Biomedical Engineering Utilizes Coulter Foundation Award to Improve Treatments, Diagnostic ProcessesPosted 04/05/07
By Andrea Arco
In November 2006, the Wallace H. Coulter Foundation awarded the Department of Biomedical Engineering at the University of Virginia one of nine $4.5 million Translational Research Partnership Awards in Biomedical Engineering. The partnership serves to mobilize some of U.Va.’s greatest strengths — a leading BME Department, world-class medical center, well-respected Darden Graduate School of Business and innovative Patent Foundation — to transform the way research discovery is moved from the laboratory to the clinic and the marketplace. The goal of this partnership is to focus on outcomes that improve patient care.
Since receiving the award, the BME Department has worked to support research projects that are explicitly translational in nature, and in the process, test and validate models of translational research that can be widely adopted. Specifically, the department has selected four projects for funding, which are described below. The translational nature of these projects has been reinforced by requiring that they be led jointly by investigators from the department of biomedical engineering and clinical practitioners.
2006-2007 Funded Projects (Inaugural Year)
Adipose Stem Cells for the Healing of Chronic Wounds
Adipose stem cells from human fat share many of the same characteristics and behaviors as bone marrow-derived cells, with the added advantages of abundance, ease of harvest, expendability and appeal. Shayn Peirce-Cottler (BME) and Adam Katz (plastic and reconstructive surgery) are developing a novel cell-based wound dressing that uses a patient’s own adipose stem cells or a donor’s cells to re-boot the body’s healing mechanism. This kind of cell-based therapy for the treatment of chronic wounds offers a novel, multifaceted approach to complex, multi-factor problem.
Development and Application of Therapy-Directed Classification of Malignant Gliomas: “iSNAP” — Immunohistochemical Signaling Network Analysis Platform
Despite a relatively low incidence rate, malignant gliomas account for 1 percent to 2 percent of all U.S. cancer deaths, and the median survival rate after diagnosis is 15 months. The extreme heterogeneity of these brain tumors cries out for an individualized approach. Jason Papin (BME) and James Mandell (pathology) are developing a computational tool to make unbiased diagnoses and better predictions of ideal drug targets. “iSNAP” will enable the classification of tumors based on pathway activation status and the prediction of responses of individual patients to specific chemotherapies. Since this early stage project tackles in a general sense the complex web of signaling in cancer, the application will expand to other cancers within the framework.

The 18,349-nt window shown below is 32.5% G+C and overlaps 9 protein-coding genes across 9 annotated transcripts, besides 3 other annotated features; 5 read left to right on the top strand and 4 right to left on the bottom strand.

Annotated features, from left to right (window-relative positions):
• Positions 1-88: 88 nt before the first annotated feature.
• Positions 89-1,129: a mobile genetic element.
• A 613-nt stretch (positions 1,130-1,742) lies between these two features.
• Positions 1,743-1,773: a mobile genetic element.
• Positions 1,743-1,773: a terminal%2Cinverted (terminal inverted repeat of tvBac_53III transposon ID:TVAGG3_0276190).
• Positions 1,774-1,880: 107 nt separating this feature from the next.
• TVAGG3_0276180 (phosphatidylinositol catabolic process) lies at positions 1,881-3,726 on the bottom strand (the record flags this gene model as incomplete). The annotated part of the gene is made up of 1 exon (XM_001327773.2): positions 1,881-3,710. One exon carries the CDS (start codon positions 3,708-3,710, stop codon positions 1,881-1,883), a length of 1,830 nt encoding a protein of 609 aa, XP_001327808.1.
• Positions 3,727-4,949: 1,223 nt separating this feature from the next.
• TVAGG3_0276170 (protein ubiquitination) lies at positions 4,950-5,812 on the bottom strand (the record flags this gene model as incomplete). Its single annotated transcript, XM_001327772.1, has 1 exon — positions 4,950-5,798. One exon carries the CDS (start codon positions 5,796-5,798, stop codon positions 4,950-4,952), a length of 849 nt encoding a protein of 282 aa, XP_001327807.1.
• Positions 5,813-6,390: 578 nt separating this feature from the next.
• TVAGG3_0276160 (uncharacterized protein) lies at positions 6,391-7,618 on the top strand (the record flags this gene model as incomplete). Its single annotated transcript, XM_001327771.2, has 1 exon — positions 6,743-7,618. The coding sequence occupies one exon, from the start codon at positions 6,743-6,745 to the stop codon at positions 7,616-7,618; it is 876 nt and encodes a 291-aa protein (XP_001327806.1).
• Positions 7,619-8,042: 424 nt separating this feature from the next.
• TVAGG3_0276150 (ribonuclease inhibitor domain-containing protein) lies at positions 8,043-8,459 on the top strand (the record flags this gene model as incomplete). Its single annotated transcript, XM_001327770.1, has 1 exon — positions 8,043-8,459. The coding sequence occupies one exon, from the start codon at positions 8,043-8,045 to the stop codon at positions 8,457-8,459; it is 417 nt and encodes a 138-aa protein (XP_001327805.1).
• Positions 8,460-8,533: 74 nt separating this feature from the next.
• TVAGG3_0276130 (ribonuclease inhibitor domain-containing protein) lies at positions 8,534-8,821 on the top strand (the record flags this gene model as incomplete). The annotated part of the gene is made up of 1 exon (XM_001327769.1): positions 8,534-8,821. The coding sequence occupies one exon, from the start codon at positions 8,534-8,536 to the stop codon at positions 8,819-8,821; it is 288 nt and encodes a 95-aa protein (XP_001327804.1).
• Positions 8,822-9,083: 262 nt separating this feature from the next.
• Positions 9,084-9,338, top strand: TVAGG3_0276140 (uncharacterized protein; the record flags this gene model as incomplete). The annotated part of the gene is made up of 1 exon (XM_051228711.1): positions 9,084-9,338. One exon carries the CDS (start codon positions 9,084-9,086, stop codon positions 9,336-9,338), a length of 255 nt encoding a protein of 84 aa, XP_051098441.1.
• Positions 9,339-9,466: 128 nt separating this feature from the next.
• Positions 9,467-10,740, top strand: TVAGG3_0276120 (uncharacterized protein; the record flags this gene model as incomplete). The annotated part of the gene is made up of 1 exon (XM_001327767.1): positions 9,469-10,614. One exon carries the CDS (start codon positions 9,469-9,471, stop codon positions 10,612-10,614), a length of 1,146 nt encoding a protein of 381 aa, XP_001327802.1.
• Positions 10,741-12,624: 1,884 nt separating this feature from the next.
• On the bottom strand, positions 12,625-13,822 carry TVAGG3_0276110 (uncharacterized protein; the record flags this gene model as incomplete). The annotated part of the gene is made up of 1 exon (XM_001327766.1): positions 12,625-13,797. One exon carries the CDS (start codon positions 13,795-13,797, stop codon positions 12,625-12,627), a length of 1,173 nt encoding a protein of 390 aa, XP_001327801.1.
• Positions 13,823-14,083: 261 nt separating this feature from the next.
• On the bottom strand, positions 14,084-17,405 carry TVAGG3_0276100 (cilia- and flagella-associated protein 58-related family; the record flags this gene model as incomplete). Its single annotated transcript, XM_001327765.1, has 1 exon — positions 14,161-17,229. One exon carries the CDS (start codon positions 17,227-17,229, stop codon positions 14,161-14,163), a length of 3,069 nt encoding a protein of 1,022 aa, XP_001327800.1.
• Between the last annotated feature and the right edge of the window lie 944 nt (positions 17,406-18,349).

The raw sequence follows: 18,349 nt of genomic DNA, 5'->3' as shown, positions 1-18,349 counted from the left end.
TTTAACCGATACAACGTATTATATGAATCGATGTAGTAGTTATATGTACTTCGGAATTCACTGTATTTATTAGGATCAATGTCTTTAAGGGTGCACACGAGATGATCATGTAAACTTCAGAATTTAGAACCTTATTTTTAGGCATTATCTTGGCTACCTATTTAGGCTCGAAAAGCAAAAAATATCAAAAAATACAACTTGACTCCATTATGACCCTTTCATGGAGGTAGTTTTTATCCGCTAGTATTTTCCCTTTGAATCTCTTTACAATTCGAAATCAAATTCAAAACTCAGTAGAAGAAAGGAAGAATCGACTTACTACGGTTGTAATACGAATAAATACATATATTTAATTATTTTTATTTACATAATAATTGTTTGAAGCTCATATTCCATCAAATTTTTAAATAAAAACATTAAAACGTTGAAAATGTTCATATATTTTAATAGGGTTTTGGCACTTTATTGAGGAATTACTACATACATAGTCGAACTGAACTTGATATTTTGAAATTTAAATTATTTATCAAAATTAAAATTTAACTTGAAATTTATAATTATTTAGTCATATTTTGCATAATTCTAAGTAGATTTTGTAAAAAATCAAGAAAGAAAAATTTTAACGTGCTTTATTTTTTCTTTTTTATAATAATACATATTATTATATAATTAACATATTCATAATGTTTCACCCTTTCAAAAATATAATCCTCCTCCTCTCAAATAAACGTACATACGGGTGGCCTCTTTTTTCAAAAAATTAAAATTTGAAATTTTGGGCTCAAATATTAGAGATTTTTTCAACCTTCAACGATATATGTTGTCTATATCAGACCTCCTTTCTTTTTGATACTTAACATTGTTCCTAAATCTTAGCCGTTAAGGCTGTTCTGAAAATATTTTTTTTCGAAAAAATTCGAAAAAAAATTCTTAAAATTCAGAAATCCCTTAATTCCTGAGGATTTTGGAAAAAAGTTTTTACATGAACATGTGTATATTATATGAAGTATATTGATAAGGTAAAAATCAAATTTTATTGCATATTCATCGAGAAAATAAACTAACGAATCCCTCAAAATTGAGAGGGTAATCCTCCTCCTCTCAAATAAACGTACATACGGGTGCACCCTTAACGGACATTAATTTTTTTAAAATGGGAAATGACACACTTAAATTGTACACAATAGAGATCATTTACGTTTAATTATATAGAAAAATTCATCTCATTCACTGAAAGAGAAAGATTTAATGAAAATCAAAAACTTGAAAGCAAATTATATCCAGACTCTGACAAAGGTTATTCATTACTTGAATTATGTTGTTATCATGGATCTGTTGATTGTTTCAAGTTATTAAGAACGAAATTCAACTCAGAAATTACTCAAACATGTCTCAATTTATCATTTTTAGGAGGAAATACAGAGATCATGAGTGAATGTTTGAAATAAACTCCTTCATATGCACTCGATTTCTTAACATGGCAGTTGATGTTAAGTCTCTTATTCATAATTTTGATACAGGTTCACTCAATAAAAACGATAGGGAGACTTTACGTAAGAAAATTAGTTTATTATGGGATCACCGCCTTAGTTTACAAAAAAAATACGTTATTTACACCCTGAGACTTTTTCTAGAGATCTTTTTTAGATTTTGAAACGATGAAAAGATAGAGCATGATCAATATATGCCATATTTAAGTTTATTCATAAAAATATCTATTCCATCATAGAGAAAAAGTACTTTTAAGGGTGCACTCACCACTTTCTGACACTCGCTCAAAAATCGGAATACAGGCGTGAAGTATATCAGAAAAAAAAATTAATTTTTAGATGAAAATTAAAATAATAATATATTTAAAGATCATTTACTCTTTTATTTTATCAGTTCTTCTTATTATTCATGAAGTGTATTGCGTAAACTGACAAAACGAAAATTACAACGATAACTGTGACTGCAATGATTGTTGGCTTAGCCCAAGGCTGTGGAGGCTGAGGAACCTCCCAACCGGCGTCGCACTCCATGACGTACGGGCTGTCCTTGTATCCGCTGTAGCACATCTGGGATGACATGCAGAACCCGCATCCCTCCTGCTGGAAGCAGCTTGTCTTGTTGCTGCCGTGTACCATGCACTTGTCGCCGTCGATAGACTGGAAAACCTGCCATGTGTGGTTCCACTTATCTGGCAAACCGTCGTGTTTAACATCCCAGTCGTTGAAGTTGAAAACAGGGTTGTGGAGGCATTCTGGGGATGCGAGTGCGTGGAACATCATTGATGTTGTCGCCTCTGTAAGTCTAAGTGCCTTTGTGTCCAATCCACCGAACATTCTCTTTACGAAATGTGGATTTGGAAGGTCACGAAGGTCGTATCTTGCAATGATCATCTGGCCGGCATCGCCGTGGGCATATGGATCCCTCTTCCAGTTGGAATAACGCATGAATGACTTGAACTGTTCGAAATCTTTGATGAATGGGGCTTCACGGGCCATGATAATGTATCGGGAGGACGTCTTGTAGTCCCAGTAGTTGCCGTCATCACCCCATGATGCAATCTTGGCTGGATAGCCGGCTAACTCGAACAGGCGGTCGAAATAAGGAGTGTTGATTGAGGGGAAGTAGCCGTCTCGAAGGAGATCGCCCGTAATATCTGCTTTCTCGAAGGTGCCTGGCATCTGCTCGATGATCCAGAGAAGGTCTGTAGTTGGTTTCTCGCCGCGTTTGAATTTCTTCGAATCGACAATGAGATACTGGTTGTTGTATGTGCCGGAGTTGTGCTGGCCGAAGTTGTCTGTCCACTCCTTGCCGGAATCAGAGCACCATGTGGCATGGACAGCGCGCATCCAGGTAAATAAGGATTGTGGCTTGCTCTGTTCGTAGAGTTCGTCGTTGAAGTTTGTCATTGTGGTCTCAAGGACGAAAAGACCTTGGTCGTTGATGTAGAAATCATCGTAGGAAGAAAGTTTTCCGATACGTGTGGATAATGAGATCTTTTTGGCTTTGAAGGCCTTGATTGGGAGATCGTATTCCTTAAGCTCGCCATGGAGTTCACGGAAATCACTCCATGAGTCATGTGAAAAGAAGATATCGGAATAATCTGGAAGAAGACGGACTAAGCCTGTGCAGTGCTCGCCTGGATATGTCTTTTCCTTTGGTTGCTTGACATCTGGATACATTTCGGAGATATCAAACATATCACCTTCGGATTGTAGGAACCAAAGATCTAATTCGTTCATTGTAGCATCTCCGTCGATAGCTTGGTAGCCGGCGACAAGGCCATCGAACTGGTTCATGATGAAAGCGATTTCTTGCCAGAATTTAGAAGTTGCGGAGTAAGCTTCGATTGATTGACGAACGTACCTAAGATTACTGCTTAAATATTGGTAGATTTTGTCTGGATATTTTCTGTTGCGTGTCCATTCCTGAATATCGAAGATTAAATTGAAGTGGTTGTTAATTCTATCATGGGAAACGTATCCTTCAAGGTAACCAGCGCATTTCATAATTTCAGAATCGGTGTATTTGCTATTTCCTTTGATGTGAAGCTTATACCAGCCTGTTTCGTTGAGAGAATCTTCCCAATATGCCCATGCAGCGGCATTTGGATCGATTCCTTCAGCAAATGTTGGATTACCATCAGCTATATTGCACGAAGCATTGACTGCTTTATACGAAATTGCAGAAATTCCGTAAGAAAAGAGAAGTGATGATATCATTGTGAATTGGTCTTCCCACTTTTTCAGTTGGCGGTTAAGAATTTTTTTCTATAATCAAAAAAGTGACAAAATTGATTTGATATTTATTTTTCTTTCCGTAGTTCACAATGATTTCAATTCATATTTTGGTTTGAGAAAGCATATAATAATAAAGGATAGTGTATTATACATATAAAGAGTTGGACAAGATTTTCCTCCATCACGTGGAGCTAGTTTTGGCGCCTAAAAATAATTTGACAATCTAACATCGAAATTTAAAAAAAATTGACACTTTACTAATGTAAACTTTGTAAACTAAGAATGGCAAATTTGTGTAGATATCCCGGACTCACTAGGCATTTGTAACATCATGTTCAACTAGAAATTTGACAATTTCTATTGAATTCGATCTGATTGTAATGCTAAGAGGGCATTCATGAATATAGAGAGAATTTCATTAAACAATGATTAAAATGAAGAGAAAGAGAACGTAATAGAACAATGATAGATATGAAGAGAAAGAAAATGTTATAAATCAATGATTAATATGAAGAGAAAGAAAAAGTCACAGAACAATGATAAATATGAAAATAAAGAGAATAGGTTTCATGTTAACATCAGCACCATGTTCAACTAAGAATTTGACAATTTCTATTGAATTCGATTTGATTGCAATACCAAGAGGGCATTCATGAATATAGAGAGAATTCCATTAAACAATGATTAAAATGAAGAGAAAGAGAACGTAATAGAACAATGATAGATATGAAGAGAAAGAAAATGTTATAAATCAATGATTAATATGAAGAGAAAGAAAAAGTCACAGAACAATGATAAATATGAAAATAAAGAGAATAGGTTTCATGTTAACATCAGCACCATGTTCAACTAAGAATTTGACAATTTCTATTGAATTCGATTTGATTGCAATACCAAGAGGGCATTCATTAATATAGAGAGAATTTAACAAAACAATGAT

Ear Tube Insertion Device
Shayn Peirce-Cottler (BME) and Brad Kesser (otolaryngology) are improving patient safety and expediting surgery by building a better ear tube insertion device for surgical treatment of chronic OME, or chronic fluid in the middle ear. The new device replaces a tray full of instruments with an easy to use, one-handed device that performs the two key tasks in a single pass — tube insertion and fluid suction. A first-generation device was developed in 2006 as a BME undergraduate design project.
Real-Time Cardiac Stress Testing
Magnetic resonance imaging (MRI) is a powerful tool. However, when it comes to ischemic heart disease, existing imaging techniques are limited. Craig Meyer (BME) and Chris Kramer (radiology/non-invasive cardiology) are developing an MRI stress test of the heart using real-time imaging at 30 frames per second — a demanding goal that will be met by combining highly-parallel MRI with spiral kspace scanning techniques. A reliable MRI stress test — capable of providing real-time, consistent, high-quality, and highly detailed images of contraction during ischemic stress — will significantly improve the noninvasive evaluation of ischemic heart disease, the No. 1 cause of death in the U.S.
“The idea is to begin to conduct research from the start with the recognition of its downstream clinical impact,” says Tom Skalak, professor and chair of the Biomedical Engineering Department. “This requires a change in culture as well as the development of systems to support this culture.”
This Coulter Foundation Partnership Award will provide $580,000 each year for the next five years and will support multiple translational research projects involving BME faculty and clinical co-investigators. At the end of the five-year period, partner institutions may be considered for a substantial endowment to sustain the program.
E-News Online, March 2007